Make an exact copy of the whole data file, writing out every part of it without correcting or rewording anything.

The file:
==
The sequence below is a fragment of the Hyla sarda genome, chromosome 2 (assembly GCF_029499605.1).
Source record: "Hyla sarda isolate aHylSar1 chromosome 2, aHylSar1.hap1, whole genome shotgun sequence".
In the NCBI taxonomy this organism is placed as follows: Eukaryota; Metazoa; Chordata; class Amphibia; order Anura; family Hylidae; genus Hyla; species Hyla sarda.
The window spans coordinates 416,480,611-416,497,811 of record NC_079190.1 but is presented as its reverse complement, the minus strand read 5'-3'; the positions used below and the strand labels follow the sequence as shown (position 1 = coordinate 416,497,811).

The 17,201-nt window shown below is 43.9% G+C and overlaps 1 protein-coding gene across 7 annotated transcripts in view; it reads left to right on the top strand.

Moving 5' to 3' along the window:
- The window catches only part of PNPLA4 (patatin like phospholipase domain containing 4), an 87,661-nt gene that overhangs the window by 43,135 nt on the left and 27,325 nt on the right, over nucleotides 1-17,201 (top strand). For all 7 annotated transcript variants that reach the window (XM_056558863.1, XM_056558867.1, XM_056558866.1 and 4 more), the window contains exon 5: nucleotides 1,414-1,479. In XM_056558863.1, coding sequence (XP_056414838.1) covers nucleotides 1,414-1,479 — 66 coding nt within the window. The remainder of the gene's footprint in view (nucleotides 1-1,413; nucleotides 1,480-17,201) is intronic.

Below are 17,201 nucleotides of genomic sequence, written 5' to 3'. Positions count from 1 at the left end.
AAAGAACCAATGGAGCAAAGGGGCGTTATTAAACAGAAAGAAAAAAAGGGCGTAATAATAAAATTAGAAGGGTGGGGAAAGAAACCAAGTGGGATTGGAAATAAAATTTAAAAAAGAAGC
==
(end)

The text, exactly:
The sequence below is a fragment of the Hyla sarda genome, chromosome 2 (assembly GCF_029499605.1).
Source record: "Hyla sarda isolate aHylSar1 chromosome 2, aHylSar1.hap1, whole genome shotgun sequence".
In the NCBI taxonomy this organism is placed as follows: Eukaryota; Metazoa; Chordata; class Amphibia; order Anura; family Hylidae; genus Hyla; species Hyla sarda.
The window spans coordinates 416,480,611-416,497,811 of record NC_079190.1 but is presented as its reverse complement, the minus strand read 5'-3'; the positions used below and the strand labels follow the sequence as shown (position 1 = coordinate 416,497,811).

The 17,201-nt window shown below is 43.9% G+C and overlaps 1 protein-coding gene across 7 annotated transcripts in view; it reads left to right on the top strand.

Moving 5' to 3' along the window:
- The window catches only part of PNPLA4 (patatin like phospholipase domain containing 4), an 87,661-nt gene that overhangs the window by 43,135 nt on the left and 27,325 nt on the right, over nucleotides 1-17,201 (top strand). For all 7 annotated transcript variants that reach the window (XM_056558863.1, XM_056558867.1, XM_056558866.1 and 4 more), the window contains exon 5: nucleotides 1,414-1,479. In XM_056558863.1, coding sequence (XP_056414838.1) covers nucleotides 1,414-1,479 — 66 coding nt within the window. The remainder of the gene's footprint in view (nucleotides 1-1,413; nucleotides 1,480-17,201) is intronic.

Below are 17,201 nucleotides of genomic sequence, written 5' to 3'. Positions count from 1 at the left end.
AAAGAACCAATGGAGCAAAGGGGCGTTATTAAACAGAAAGAAAAAAAGGGCGTAATAATAAAATTAGAAGGGTGGGGAAAGAAACCAAGTGGGATTGGAAATAAAATTTAAAAAAGAAGC